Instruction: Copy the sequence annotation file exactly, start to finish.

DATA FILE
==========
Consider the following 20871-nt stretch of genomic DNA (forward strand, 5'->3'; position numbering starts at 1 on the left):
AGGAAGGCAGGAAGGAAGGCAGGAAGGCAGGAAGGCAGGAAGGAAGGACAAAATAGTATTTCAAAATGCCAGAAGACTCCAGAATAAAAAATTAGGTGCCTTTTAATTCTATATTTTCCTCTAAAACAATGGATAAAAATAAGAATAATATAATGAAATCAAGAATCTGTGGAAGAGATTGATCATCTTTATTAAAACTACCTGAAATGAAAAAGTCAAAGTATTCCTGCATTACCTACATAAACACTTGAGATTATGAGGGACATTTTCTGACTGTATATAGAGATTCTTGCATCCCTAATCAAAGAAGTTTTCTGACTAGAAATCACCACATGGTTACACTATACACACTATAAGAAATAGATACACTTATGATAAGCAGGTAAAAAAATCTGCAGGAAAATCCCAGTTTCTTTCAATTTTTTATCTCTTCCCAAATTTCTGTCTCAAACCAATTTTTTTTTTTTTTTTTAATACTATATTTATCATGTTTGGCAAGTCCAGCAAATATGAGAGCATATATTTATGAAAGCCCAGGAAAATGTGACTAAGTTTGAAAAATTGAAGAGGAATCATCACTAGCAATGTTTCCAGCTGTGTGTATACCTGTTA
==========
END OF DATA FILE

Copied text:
Consider the following 20871-nt stretch of genomic DNA (forward strand, 5'->3'; position numbering starts at 1 on the left):
AGGAAGGCAGGAAGGAAGGCAGGAAGGCAGGAAGGCAGGAAGGAAGGACAAAATAGTATTTCAAAATGCCAGAAGACTCCAGAATAAAAAATTAGGTGCCTTTTAATTCTATATTTTCCTCTAAAACAATGGATAAAAATAAGAATAATATAATGAAATCAAGAATCTGTGGAAGAGATTGATCATCTTTATTAAAACTACCTGAAATGAAAAAGTCAAAGTATTCCTGCATTACCTACATAAACACTTGAGATTATGAGGGACATTTTCTGACTGTATATAGAGATTCTTGCATCCCTAATCAAAGAAGTTTTCTGACTAGAAATCACCACATGGTTACACTATACACACTATAAGAAATAGATACACTTATGATAAGCAGGTAAAAAAATCTGCAGGAAAATCCCAGTTTCTTTCAATTTTTTATCTCTTCCCAAATTTCTGTCTCAAACCAATTTTTTTTTTTTTTTTTAATACTATATTTATCATGTTTGGCAAGTCCAGCAAATATGAGAGCATATATTTATGAAAGCCCAGGAAAATGTGACTAAGTTTGAAAAATTGAAGAGGAATCATCACTAGCAATGTTTCCAGCTGTGTGTATACCTGTTA